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Type: Theses
Title: Dissecting genetic variation for nitrogen use efficiency in wheat
Author: Mahjourimajd, Saba
Issue Date: 2015
School/Discipline: School of Agriculture, Food and Wine
Abstract: Nitrogen (N) is essential for high grain yield (GY) in cereals. A major aim of breeding programs is to increase GY while minimising the level of external inputs, such as N fertilisation. Nitrogen Use Efficiency (NUE) is a complex trait controlled by both genetic and environmental factors resulting in variation depending on seasonal growth conditions. Only 30-50% of N supplied is actually taken up by the plants with the extra N lost through run-off, leaching, denitrification and gas emission. These losses have a negative environmental impact, leading to surface and underground water pollution, algae blooms and intensifying global warming. In addition, nitrogen (N) application is costly further emphasising the importance of NUE improvement to reduce the economic and environmental issues associated with N application. NUE of wheat is important in all production areas but little is known about genetic variation for NUE in low-yielding environments such the Mediterranean-type climate of Southern Australia with low rainfall and high temperatures during critical growth periods. Research described in this thesis evaluated variation in NUE in Australian wheat germplasm and then to identify loci regulating NUE traits in a bi-parental mapping population of RAC875/Kukri. Improvement in NUE will require the integration of physiological and molecular aspects of N status in plants under different growth conditions: the highly variable conditions of field trials and controlled environments such as under hydroponics. The assessment of NUE and N response under both field and controlled conditions could facilitate the identification of traits and QTL and lead to the discovery of candidate genes underlying the traits. The first step of this research involved NUE traits and N response assessment of Australian cultivars in different environments, with varying N input. Genetic variation for NUE was identified in Australian spring wheat cultivars, and the cultivars were ranked for their N-efficiency and responsiveness. The dissection of genetic variation for NUE was investigated in the RAC875/Kukri population across six field trials between 2011 and 2013 covering 16 environment by treatment combinations. Nitrogen responsiveness was compared with N efficiency and the genotypes were ranked for the consistency of a positive response and high efficiency of N use versus negative responsiveness and low efficiency. Quantitative Trait Loci (QTL) analysis identified the genome regions associated with GY, grain quality and responsiveness to N. In addition, specific-environment associated N QTL were identified. A QTL on chromosome 2A was detected for most of traits studied and across multiple environments. Further stable QTL were identified on chromosomes 1A, 1B, 2A, 3D, 7A and 7B for GY across environments. The physiological response to N was studied at the early stages of growth for selected lines in a hydroponics system that allowed the measurement of N uptake and utilisation. The aim of the experiments was to investigate the physiological basis for the effects seen in the field trials. However, no consistent response was seen in these studies suggesting that future work should focus on later growth stages. To conclude, the results showed significant genetic variation and transgressive segregation for NUE despite the complex nature of the effect of N on grain yield and quality traits. These genome regions can be used to support marker assistance selection (MAS) for improved NUE and for cloning genes underlying the loci affecting NUE in wheat. The results show that selection for improved NUE is possible and also provide a base for further molecular and physiological studies on efficient use of applied N.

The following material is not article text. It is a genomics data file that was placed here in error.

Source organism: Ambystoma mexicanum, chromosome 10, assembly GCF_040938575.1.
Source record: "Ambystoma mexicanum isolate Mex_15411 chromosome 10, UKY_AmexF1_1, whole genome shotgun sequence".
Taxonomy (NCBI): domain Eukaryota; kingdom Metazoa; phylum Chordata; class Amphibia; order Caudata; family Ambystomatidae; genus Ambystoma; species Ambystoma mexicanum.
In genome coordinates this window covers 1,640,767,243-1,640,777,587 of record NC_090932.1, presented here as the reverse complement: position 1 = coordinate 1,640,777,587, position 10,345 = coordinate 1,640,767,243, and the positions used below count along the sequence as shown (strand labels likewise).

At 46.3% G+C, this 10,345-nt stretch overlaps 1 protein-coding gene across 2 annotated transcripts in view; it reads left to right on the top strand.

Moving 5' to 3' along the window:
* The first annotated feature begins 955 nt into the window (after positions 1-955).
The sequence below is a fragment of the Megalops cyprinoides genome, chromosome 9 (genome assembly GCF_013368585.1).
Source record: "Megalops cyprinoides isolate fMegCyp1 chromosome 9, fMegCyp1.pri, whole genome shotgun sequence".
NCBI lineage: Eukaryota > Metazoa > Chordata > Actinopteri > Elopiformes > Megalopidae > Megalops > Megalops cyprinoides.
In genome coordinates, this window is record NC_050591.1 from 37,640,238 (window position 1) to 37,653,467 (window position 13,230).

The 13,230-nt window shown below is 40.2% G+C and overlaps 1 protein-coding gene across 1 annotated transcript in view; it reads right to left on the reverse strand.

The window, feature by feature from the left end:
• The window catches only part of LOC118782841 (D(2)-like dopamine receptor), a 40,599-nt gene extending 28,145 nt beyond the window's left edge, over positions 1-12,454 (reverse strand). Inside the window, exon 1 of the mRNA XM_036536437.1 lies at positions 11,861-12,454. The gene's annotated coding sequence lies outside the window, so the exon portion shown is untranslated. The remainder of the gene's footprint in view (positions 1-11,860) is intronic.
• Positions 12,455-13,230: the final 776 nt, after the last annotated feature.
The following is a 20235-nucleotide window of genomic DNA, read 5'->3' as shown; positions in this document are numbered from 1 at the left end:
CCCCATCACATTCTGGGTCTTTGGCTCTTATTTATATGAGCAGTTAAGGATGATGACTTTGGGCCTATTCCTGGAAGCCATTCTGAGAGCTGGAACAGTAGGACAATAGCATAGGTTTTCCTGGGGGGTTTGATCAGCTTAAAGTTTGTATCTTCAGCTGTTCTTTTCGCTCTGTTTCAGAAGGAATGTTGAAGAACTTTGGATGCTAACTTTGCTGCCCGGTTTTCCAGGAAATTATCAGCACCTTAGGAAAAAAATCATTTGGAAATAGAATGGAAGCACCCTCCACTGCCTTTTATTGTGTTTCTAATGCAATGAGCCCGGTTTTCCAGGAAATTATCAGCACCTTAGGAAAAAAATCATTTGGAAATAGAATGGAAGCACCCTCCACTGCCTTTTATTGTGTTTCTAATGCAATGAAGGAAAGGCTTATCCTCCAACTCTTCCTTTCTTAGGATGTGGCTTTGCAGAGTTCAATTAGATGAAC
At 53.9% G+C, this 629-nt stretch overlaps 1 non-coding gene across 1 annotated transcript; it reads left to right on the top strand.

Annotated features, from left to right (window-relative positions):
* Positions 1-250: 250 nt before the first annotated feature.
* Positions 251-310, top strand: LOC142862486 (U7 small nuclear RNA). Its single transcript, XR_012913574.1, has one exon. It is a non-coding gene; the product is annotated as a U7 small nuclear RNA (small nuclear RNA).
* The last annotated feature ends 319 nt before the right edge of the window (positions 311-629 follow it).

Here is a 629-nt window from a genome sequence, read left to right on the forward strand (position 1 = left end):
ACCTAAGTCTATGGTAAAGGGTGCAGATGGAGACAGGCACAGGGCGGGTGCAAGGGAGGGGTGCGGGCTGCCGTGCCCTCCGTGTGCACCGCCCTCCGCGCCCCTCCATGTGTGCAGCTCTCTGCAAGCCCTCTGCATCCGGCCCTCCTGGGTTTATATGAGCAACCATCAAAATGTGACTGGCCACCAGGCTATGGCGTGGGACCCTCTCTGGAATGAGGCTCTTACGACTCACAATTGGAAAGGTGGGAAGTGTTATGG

Advisor: Langridge, Peter
Okamoto, Mamoru
Kuchel, Haydn
Dissertation Note: Thesis (Ph.D.) (Research by Publication) -- University of Adelaide, School of Agriculture, Food and Wine, 2015.
Keywords: wheat
nitrogen use efficiency (NUE)
best linear unbiased prediction (BLUP)
quantitative trait loci (QTL)
Provenance: This electronic version is made publicly available by the University of Adelaide in accordance with its open access policy for student theses. Copyright in this thesis remains with the author. This thesis may incorporate third party material which has been used by the author pursuant to Fair Dealing exceptions. If you are the owner of any included third party copyright material you wish to be removed from this electronic version, please complete the take down form located at:
DOI: 10.4225/55/58b8a101ee451
Appears in Collections:Research Theses

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